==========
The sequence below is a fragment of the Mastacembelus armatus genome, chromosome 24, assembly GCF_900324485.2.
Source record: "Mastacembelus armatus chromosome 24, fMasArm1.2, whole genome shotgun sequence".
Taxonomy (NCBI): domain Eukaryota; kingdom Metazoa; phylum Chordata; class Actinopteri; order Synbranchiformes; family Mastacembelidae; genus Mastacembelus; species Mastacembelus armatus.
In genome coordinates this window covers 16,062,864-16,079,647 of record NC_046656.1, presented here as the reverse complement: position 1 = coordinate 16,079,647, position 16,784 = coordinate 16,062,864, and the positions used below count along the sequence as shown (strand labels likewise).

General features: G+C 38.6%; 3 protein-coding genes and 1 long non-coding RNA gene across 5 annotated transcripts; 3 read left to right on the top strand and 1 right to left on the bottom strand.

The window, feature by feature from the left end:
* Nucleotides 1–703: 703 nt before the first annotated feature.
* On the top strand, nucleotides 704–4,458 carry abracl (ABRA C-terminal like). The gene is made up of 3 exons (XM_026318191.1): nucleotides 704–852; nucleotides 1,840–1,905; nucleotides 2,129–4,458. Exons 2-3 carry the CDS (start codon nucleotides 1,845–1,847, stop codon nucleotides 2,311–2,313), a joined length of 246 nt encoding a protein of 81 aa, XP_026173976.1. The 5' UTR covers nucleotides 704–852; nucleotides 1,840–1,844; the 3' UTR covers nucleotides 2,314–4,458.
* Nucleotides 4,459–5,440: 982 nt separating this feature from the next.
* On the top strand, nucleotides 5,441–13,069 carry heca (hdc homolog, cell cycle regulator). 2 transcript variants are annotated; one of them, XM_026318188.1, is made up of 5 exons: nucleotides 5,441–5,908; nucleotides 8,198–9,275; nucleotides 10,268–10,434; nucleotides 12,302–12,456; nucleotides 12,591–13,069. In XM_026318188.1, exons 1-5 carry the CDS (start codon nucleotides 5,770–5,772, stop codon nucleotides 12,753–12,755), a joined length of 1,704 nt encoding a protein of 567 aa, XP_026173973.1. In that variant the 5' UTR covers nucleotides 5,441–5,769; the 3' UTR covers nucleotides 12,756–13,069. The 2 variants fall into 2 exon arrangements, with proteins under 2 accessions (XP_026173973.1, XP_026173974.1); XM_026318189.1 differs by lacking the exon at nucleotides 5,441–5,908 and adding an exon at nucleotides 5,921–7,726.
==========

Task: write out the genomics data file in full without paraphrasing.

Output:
The sequence below is a fragment of the Mastacembelus armatus genome, chromosome 24, assembly GCF_900324485.2.
Source record: "Mastacembelus armatus chromosome 24, fMasArm1.2, whole genome shotgun sequence".
Taxonomy (NCBI): domain Eukaryota; kingdom Metazoa; phylum Chordata; class Actinopteri; order Synbranchiformes; family Mastacembelidae; genus Mastacembelus; species Mastacembelus armatus.
In genome coordinates this window covers 16,062,864-16,079,647 of record NC_046656.1, presented here as the reverse complement: position 1 = coordinate 16,079,647, position 16,784 = coordinate 16,062,864, and the positions used below count along the sequence as shown (strand labels likewise).

General features: G+C 38.6%; 3 protein-coding genes and 1 long non-coding RNA gene across 5 annotated transcripts; 3 read left to right on the top strand and 1 right to left on the bottom strand.

The window, feature by feature from the left end:
* Nucleotides 1–703: 703 nt before the first annotated feature.
* On the top strand, nucleotides 704–4,458 carry abracl (ABRA C-terminal like). The gene is made up of 3 exons (XM_026318191.1): nucleotides 704–852; nucleotides 1,840–1,905; nucleotides 2,129–4,458. Exons 2-3 carry the CDS (start codon nucleotides 1,845–1,847, stop codon nucleotides 2,311–2,313), a joined length of 246 nt encoding a protein of 81 aa, XP_026173976.1. The 5' UTR covers nucleotides 704–852; nucleotides 1,840–1,844; the 3' UTR covers nucleotides 2,314–4,458.
* Nucleotides 4,459–5,440: 982 nt separating this feature from the next.
* On the top strand, nucleotides 5,441–13,069 carry heca (hdc homolog, cell cycle regulator). 2 transcript variants are annotated; one of them, XM_026318188.1, is made up of 5 exons: nucleotides 5,441–5,908; nucleotides 8,198–9,275; nucleotides 10,268–10,434; nucleotides 12,302–12,456; nucleotides 12,591–13,069. In XM_026318188.1, exons 1-5 carry the CDS (start codon nucleotides 5,770–5,772, stop codon nucleotides 12,753–12,755), a joined length of 1,704 nt encoding a protein of 567 aa, XP_026173973.1. In that variant the 5' UTR covers nucleotides 5,441–5,769; the 3' UTR covers nucleotides 12,756–13,069. The 2 variants fall into 2 exon arrangements, with proteins under 2 accessions (XP_026173973.1, XP_026173974.1); XM_026318189.1 differs by lacking the exon at nucleotides 5,441–5,908 and adding an exon at nucleotides 5,921–7,726.